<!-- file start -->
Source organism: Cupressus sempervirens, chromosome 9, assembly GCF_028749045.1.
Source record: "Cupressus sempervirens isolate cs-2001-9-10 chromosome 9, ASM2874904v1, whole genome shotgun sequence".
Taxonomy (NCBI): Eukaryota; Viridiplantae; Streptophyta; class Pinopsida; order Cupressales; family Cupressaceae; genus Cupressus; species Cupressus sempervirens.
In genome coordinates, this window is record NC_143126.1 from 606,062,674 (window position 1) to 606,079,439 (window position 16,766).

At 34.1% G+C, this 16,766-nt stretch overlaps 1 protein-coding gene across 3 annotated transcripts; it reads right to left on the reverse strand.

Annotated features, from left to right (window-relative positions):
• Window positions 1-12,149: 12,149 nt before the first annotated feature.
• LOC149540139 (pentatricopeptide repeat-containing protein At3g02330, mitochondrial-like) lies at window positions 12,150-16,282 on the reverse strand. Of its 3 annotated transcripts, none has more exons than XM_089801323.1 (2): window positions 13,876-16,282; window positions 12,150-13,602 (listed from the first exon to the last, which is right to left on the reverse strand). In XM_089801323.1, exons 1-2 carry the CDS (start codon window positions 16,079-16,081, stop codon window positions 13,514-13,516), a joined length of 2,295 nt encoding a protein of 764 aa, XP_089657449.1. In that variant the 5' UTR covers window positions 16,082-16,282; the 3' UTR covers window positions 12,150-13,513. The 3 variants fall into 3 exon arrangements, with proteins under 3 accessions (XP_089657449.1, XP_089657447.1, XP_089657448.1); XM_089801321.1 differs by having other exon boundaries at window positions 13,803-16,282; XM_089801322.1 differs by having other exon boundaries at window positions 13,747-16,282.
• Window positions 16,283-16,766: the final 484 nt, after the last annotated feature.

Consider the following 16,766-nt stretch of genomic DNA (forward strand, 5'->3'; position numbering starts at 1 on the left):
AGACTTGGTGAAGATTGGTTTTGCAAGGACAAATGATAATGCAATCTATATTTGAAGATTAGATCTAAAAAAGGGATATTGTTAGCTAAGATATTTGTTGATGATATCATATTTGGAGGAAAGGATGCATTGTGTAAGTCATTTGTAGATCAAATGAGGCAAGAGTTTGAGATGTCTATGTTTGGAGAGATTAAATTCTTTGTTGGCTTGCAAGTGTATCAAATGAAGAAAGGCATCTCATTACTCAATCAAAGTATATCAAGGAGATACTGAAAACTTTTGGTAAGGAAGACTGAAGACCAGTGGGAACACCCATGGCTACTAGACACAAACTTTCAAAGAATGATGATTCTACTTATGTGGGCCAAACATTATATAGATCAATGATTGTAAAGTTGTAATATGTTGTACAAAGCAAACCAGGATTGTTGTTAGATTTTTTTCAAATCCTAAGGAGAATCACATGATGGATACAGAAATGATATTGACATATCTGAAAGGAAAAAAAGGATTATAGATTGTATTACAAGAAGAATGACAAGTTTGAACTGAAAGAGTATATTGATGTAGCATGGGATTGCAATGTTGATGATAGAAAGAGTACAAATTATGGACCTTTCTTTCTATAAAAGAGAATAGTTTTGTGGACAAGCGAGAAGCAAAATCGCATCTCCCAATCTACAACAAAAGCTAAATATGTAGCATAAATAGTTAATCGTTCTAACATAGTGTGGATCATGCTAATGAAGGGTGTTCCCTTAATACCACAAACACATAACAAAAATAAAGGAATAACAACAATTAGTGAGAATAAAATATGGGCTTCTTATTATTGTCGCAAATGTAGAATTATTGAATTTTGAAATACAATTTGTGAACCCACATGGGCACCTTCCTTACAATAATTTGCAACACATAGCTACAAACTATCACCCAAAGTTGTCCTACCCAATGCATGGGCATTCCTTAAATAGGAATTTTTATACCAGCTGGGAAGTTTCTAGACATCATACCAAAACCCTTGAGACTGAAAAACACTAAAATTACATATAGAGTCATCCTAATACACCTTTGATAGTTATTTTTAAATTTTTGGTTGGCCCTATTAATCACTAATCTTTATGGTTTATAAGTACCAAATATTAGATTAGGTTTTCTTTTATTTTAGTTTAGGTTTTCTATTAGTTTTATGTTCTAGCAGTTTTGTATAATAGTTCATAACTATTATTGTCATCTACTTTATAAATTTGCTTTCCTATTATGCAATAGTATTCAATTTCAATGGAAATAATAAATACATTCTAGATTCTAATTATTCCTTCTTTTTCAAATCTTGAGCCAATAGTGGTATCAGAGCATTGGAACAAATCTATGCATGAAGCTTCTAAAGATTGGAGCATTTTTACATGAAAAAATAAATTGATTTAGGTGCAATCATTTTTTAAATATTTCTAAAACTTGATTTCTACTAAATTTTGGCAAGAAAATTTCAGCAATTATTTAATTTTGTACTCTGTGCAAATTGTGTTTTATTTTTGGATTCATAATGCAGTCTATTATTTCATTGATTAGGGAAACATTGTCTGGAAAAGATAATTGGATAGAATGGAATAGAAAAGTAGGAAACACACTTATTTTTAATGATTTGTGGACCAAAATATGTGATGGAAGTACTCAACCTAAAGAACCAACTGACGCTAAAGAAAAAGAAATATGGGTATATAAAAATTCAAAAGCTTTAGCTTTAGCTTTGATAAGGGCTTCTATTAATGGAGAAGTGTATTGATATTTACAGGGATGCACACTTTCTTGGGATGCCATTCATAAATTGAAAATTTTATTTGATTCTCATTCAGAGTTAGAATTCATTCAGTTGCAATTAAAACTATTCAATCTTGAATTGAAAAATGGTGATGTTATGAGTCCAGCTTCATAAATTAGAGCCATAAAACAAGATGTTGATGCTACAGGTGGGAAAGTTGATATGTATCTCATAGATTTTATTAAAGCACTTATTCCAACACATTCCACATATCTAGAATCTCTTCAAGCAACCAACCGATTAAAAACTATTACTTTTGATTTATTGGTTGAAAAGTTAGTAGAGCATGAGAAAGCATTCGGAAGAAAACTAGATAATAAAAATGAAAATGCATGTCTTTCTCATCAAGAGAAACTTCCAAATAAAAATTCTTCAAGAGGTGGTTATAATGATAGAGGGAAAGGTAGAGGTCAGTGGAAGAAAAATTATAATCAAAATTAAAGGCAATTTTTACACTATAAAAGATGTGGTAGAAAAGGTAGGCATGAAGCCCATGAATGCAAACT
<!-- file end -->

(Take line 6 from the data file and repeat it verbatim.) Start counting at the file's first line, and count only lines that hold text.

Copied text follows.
Annotated features, from left to right (window-relative positions):